Kissinger’s Fingerprints Are All Over America’s Argentinian Dirty Laundry
Declassified documents shed light on Kissinger’s dirty past
Less than a week ago, U.S. Secretary of State John Kerry announced the declassification of documents from Argentina’s Dirty War, and the evidence is all pointing straight at his predecessor Henry Kissinger.
Days after the documents were released, analysts have uncovered evidence that shows that key figures influenced former U.S. president Jimmy Carter and the country’s human rights policy in regards to the Argentinian military junta. According to the declassified U.S. files — which were released on Monday night — Henry Kissinger, the former secretary of state, jeopardized U.S. efforts to stop the mass killings that took place in Argentina between its 1976-1983 military dictatorship, and instead supported and encouraged those military leaders for “wiping out” terrorism. As explained by The Guardian, the documents also show:
“how Kissinger’s close relationship to Argentina’s military rulers hindered Jimmy Carter’s carrot-and-stick attempts to influence the regime during his 1977-81 presidency. Carter officials were infuriated by Kissinger’s attendance at the 1978 World Cup in Argentina as the personal guest of dictator Jorge Videla, the general who oversaw the forced disappearance of up to 30,000 opponents of the military regime.”
Carter and Zbigniew Brzezinski, his national security adviser, actually worked to make human rights an essential pillar of U.S. foreign policy and tried to put pressure on Argentina’s dictator, Rafael Videla, to stop the mass detentions by withholding loans and sales of military equipment. However, Kissinger strongly praised Videla for his methods, he even considered them to be outstanding. In a 1978 cable from U.S. ambassador to Argentina Raul Castro to the Secretary of State it is stated:
“My only concern is that Kissinger’s repeated high praise for Argentina’s action in wiping out terrorism and his stress on the importance of Argentina may have gone to a considerable extent to the hosts’ heads. Despite his disclaimer that the methods use in fighting terrorist must not be perpetuated, there is some danger that Argentines may use Kissinger’s laudatory statements as justification for hardening their human rights stance.”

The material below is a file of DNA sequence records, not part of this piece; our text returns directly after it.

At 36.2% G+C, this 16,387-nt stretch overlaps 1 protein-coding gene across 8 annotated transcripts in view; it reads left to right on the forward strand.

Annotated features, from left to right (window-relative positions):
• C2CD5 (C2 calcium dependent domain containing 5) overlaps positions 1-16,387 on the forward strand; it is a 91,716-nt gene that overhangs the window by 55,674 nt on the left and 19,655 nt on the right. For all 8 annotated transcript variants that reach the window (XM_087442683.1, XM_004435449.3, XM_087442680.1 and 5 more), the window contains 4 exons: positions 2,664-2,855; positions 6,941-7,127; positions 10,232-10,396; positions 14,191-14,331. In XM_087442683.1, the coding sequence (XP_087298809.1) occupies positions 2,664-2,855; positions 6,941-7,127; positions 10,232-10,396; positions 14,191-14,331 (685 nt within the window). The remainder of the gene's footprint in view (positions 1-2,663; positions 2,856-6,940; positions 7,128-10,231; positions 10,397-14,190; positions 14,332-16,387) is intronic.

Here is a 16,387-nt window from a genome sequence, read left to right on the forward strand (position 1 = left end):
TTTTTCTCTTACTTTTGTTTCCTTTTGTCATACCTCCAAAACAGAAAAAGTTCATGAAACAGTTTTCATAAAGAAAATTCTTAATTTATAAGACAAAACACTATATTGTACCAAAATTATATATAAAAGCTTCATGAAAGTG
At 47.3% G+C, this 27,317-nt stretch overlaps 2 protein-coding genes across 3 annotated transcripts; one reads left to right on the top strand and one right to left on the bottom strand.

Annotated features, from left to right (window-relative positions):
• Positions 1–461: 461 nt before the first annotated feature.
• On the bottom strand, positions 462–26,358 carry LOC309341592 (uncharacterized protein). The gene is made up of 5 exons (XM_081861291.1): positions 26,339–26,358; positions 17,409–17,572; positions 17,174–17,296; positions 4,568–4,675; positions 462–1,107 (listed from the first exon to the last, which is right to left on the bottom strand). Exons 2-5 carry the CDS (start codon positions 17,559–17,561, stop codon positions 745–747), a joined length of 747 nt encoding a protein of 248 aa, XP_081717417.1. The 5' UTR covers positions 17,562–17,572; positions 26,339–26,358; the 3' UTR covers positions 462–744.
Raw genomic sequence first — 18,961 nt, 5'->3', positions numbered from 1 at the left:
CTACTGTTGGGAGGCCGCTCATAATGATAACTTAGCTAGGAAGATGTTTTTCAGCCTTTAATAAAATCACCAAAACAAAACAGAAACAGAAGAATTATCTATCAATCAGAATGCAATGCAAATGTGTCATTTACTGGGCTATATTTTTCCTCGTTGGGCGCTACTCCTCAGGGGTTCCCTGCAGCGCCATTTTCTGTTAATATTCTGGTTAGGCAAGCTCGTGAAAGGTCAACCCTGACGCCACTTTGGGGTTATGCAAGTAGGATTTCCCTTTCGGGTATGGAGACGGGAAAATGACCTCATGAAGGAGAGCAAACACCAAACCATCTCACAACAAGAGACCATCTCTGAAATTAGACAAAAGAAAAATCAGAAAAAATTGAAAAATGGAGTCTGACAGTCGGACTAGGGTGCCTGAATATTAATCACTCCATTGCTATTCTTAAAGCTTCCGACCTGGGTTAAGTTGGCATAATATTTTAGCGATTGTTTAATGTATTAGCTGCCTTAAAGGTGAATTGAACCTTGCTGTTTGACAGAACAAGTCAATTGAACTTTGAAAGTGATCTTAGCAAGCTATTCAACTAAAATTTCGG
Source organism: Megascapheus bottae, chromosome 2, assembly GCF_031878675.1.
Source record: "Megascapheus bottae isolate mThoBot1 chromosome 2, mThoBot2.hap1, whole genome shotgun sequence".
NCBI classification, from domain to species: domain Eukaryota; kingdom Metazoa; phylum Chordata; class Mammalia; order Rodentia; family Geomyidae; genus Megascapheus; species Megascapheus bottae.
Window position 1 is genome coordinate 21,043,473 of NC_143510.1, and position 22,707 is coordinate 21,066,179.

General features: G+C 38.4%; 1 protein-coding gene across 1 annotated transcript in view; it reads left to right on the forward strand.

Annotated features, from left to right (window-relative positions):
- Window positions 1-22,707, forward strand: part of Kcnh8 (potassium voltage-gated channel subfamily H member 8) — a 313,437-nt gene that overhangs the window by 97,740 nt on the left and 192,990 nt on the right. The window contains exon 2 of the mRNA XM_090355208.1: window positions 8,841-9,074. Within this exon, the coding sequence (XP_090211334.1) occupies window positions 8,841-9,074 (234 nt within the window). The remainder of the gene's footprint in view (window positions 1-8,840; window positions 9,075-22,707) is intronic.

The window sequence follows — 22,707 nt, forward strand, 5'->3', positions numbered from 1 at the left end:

In fact, it is now known that Kissinger arranged private meetings with Videla without the presence of the Ambassador. Allegedly, Kissinger’s behavior angered officials in Washington not only because it encouraged Argentina’s campaign against terrorism (which violated human rights, including forced disappearances, arbitrary detentions and mass killings) but also because it went against Carter’s administration. Another cable from September 1980 referred to the Church and the Pope and the possible influence they could have had on the Argentinian government to stop its atrocious actions. The cable directed to US officials in Rome said that:
“the Vatican may be the most effective advocate” before the Argentinian authorities, for whom “disappearance is still the standard tactic”.
Nevertheless, it is still unknown if the U.S. ever approached the Vatican for help; the entire role of the Catholic Church in Argentina’s Dirty War remains an issue of debate with some believing that priests were behind the mass violations of human rights.
It is well known that the U.S. supported Argentina’s dictatorship in the beginning, as it supported many other dictators across Latin America. Yet it is a matter of serious concern to know that one of its most important political figures even praised the violation of human rights, the forced disappearances and the use of torture during its entirety. Does this information give more responsibility to the U.S. over what happened in Argentina?
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